Should We Fear Artificial Superintelligence? A Response

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Artificial Superintelligence

February 23, 2019 John Loeffler posted an interesting article on The post is called “Should We Fear Artificial Superintelligence?”, and in it, Loeffler argues that while Artificial Superintelligence (ASI) can be dangerous, one should mostly be optimistic about it. As a futurist, I am concerned about the possibility of (near-term) human extinction, and I think ASI is one of the greatest dangers we face. Therefore, I appreciate it when people think about this, as much of humanity’s concern seems to go to relatively unimportant things. But while Loeffler and I are both optimistic, we are so for different reasons, and the way he presents his case for optimism concerns me deeply.

What is Artificial Superintelligence?

Feel free to skip this part if you’re familiar with the term Artificial Superintelligence (ASI). An ASI is defined as any non-biological intelligence that is (much) more intelligent than even Albert Einstein (or whoever your favorite genius is). Intelligence, then, can be defined as an agent’s ability to achieve goals in a wide range of environments. Here, an agent can be a human, another animal or a machine. An ASI is then simply a machine that can at least reach any goals humans can in their environments, each one at least as well as humans can, and a number of them (far) better.

Why Care About Artificial Superintelligence?

This is quite simple: an ASI will by definition be very good at reaching its goal (or goals, but for simplicity, I’ll assume it’s one goal). This goal itself could be extremely good or bad for mankind, but the ASI’s ways in achieving its goal could have a similar effect. Nick Bostrom explained the darker side of ASI with a thought experiment called the Paperclip Maximizer. In it, we have an Artificial Intelligence which has the goal of maximizing the number of paperclips in the universe. In order to reach this goal, it might very well seek to improve its own intelligence in order to be better at maximizing the number of paperclips. The result will be an ASI that is extremely skilled in making huge numbers of paperclips. So skilled, mind you, that it transforms Earth into a paperclip factory in order to create even more paperclips. By more and more fulfilling its seemingly innocent goal of manufacturing more and more paperclips, the ASI has caused the extinction of mankind. Since it wasn’t programmed with any of our morals, it didn’t know that human extinction is a bad thing.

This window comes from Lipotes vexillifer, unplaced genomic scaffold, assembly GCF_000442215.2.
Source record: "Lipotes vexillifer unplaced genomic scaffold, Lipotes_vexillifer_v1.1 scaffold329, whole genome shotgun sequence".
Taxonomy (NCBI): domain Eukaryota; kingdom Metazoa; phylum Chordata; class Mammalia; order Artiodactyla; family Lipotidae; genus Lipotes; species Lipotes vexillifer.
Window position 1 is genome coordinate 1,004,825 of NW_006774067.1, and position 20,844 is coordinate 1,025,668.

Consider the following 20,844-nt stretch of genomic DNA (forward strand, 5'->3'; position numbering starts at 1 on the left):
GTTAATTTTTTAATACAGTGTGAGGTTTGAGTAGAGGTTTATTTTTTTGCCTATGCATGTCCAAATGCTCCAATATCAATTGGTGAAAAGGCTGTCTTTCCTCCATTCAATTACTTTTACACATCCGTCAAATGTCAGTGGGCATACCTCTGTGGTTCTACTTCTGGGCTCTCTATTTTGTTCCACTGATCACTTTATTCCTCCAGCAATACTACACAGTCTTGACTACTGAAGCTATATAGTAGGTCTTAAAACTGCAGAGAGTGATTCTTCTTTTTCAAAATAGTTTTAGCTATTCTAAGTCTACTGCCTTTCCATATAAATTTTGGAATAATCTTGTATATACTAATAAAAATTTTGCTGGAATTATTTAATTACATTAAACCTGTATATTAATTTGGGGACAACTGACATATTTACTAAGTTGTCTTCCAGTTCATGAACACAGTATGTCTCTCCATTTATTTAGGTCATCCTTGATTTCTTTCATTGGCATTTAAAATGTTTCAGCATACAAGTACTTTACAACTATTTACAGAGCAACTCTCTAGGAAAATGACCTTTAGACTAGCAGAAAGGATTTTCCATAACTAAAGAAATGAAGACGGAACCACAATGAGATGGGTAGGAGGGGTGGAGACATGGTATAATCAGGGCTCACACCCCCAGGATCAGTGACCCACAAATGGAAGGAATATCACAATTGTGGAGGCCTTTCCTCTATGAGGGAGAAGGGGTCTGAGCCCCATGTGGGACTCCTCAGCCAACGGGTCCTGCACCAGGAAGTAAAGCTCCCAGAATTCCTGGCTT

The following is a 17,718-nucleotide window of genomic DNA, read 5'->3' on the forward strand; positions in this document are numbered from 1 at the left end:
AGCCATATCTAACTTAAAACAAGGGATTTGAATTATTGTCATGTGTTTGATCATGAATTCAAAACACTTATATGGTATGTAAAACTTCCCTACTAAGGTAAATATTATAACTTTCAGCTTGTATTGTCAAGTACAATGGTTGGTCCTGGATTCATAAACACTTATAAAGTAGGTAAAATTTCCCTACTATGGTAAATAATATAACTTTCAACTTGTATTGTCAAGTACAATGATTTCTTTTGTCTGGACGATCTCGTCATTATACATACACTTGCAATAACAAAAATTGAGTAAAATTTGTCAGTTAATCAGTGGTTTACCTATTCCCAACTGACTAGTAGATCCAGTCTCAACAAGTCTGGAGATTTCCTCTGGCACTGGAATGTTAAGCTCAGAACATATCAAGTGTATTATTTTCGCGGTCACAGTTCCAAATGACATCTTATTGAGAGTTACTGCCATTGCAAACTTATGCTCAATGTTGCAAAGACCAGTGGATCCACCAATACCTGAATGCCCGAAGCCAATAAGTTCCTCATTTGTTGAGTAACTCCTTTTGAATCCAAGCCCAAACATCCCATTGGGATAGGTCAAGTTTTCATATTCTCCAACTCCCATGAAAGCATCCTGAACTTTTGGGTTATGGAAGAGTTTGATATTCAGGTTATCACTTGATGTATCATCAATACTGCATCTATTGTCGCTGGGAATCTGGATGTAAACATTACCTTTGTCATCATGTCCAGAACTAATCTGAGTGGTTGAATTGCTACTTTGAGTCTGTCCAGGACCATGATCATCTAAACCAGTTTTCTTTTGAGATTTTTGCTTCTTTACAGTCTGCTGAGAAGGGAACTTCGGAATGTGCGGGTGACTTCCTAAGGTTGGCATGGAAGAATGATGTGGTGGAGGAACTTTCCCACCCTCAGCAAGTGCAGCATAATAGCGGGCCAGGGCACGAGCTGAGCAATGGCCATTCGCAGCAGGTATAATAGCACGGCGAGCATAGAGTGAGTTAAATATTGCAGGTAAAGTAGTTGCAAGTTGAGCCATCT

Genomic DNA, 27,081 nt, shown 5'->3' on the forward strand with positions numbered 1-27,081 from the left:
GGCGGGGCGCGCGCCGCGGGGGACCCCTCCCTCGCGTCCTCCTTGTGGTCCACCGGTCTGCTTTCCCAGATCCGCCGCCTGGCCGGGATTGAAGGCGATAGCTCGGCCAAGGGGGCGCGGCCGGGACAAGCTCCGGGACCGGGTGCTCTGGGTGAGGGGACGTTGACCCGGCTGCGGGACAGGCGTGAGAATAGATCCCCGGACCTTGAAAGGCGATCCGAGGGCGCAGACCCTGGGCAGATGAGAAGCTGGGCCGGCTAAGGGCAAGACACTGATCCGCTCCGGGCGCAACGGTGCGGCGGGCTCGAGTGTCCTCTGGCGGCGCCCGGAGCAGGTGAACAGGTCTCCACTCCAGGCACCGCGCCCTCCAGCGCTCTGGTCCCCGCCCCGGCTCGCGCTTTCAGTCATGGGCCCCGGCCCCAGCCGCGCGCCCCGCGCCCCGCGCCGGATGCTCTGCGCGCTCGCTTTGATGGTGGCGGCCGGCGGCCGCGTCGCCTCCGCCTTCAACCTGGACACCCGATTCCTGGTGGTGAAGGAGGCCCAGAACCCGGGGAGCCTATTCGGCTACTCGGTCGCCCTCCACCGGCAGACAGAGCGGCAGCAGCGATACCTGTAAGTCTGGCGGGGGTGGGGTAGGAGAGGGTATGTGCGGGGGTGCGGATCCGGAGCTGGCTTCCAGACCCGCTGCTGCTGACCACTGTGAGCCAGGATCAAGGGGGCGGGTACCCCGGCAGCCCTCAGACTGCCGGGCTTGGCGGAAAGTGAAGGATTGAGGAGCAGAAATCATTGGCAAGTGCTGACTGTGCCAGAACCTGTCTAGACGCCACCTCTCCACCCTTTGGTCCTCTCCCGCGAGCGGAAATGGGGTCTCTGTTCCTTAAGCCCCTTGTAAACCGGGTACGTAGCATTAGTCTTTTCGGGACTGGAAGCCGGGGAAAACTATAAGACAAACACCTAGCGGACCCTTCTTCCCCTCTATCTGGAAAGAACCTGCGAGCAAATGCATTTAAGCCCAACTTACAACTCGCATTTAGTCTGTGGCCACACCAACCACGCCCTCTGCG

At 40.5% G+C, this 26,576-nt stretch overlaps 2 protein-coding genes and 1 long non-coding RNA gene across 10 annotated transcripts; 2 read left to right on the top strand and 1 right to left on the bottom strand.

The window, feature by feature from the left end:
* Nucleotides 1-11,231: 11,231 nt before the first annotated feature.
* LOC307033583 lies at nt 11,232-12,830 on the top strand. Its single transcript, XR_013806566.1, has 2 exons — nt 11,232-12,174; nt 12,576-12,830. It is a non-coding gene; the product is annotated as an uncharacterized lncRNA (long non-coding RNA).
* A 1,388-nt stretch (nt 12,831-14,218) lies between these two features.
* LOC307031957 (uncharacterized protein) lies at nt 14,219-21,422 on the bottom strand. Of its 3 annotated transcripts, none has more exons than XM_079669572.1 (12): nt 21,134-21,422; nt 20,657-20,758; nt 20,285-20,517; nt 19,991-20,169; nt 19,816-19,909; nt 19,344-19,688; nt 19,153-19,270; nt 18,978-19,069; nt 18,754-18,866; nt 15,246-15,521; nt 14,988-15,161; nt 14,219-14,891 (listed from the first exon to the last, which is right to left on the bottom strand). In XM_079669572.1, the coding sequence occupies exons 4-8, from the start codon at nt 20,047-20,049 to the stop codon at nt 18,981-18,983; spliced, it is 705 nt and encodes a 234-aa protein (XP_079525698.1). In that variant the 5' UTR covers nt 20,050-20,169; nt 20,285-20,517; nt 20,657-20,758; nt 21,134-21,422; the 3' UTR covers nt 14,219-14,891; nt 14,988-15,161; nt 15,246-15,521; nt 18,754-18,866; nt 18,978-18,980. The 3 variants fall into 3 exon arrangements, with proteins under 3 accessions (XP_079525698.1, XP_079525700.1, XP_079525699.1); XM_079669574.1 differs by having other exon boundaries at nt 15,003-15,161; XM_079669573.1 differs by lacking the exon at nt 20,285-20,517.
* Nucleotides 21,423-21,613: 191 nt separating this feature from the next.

Artificial Superintelligence

As with any technology, there is also a positive side, and in the case of ASI, it’s huge. Imagine an ASI that does share our morals. It understands that death is generally bad, health is a good thing, etc. Programmed with the right goals, such intelligence might easily find a cure for cancer, solve poverty and war, and invent human immortality. It would find a way to solve the global warming problem and invent new technologies to explore space. Humanity would thrive like never before.

Loeffler’s Case for Optimism

So far, John Loeffler and I seem to agree: ASI is a double-edged sword. Loeffler and I share a fear of ASI, and both see that once it’s here, there’s no going back. An off-switch will probably not be available. Just think: where is the off-switch to the internet? An ASI will probably either be connected to the internet or find a way to convince someone to give it a connection, giving it the power to upload itself to other computers. If you think it can’t convince people to give it a connection, think again. Iterations of the AI-Box Experiment suggest that an ASI will be able to convince someone.

Where Loeffler and I disagree is with his deeply concerning argument to be optimistic about the advent of ASI:

“We have every reason to believe that in the end, an ASI will work to our benefit. Every technological advance has come at a cost, but human civilization has advanced because of it. In the end, human beings have a solid track record when it comes to technology.”

This is where Loeffler and I fundamentally disagree. Yes, we have a relatively good record when it comes to technology. But it has been a lot of trial and error. Mistakes have been made – a lot – and humanity has learned from these mistakes. Safety measures have often been put in place after accidents had already happened. For example, the first cars didn’t have airbags or even crumple zones. Also, the fact that no full-scale nuclear war has happened (yet) is at least in part due to luck. So far, humanity as a whole has gotten away with this lazy approach (although sadly, many have died), but we can not rely on this with ASI. We need to make sure an ASI is safe before we build it. Once the ASI is built, there is in all probability no going back. If it then turns out to be dangerous, humanity is done. We won’t have a chance to defend ourselves against a vastly superior intellect, just like chimpanzees couldn’t win a fight with us if we decided to kill all chimpanzees.


Artificial Superintelligence can be done right, and when done right, will help humanity thrive like never before. But we have to think carefully about how to do ASI before we build it. Since we don’t know when ASI will arrive, we have to think about this now.

Hein de Haan My name is Hein de Haan. An Artificial Intelligence expert, I am concerned with the future of humanity. As a result, I try to study as much as possible about many different topics in order to have a positive impact on society.

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